In a case brought by the estate of retired doctor Virgil Victor Becker, a passenger killed in the 2008 crash of a single-propeller airplane near McMurray, Washington, that state’s Supreme Court has held that the Federal Aviation Authorization Act of 1994 (the “Act”) does not preempt state law product liability claims. The estate alleged that the airplane’s carburetor float malfunctioned, which caused the engine to flood and stall, resulting in the crash. The estate brought state law product liability claims against the assembler of the carburetor (Forward Technology Industries, Inc. (“FTI”)) and other defendants.
The trial court awarded summary judgment to FTI, and the appellate court affirmed, finding that “federal regulations pervasively regulate an airplane engine’s fuel system,” which constituted “implied field preemption [that] precludes applying a state law standard of care to [the Estate’s] claims.” Washington’s Supreme Court reversed, concluding that the Act does not preempt state law and, in doing so, agreed with two recent federal appellate decisions. See Sikkelee v. Precision Airmotive Corp., 822 F.3d 680 (3d Cir. 2016), cert. denied, 196 L. Ed. 2d 433 (2016) (holding that federal law’s preemption of the field of aviation safety did not extend to state law products liability claims brought against engine manufacturer in airplane crash case); Martin v. Midwest Express Holdings, Inc., 555 F.3d 806 (9th Cir. 2009) (state law product liability claims brought by a plaintiff that had fallen down a flight of airstairs were not preempted by the Act).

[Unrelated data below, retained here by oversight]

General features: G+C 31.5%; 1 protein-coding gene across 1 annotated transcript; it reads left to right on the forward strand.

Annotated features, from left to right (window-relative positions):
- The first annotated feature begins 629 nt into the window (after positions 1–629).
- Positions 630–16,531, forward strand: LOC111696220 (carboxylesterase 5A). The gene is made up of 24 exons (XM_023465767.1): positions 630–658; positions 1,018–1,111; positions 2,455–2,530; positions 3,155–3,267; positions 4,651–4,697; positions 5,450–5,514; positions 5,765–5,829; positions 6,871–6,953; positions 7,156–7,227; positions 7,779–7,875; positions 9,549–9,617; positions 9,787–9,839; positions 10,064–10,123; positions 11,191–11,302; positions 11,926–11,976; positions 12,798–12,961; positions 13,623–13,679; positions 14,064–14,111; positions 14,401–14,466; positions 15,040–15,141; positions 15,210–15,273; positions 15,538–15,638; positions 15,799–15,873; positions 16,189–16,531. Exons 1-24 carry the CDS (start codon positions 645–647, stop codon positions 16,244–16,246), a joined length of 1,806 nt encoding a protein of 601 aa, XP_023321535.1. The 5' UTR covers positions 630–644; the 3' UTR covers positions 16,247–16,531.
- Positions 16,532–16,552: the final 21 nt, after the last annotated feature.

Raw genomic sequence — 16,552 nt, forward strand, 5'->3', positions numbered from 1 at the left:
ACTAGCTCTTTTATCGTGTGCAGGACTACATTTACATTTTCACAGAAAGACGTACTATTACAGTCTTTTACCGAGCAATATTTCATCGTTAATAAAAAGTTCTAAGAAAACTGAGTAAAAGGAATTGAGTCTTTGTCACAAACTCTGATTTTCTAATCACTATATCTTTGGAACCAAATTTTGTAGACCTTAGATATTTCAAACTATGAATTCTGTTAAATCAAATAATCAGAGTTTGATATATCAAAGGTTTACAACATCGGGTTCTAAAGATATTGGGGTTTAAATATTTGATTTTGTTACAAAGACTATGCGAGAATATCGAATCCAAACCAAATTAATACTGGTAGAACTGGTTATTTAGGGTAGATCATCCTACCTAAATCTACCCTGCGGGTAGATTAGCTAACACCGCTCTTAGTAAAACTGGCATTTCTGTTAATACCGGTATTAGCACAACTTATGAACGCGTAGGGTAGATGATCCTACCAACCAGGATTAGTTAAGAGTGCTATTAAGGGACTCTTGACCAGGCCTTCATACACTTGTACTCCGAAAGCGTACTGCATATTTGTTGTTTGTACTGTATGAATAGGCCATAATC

There are three methods that the US Congress may use to preempt state law: express preemption (the federal statute explicitly states Congress’ intent to preempt state law); conflict preemption (the state law conflicts with federal law); and field preemption (the federal law and regulations are so pervasive that Congress clearly intended to preempt state law). The Washington Supreme Court found that the federal regulations cited by FTI in support of its preemption argument focused on “performance and safety standards” of aircraft engines and were not so “comprehensive and pervasive” as to demonstrate Congress’ intent to preempt state law. Rather, the Court found that the FAA regulations are a floor or minimum for engine design standards, and Congress did not intend them to supplant state law standards of care or replace state tort remedies.
Estate of Becker v. AVCO Corp., et al., No. 92972-6 (Wash. Jan. 26, 2017).
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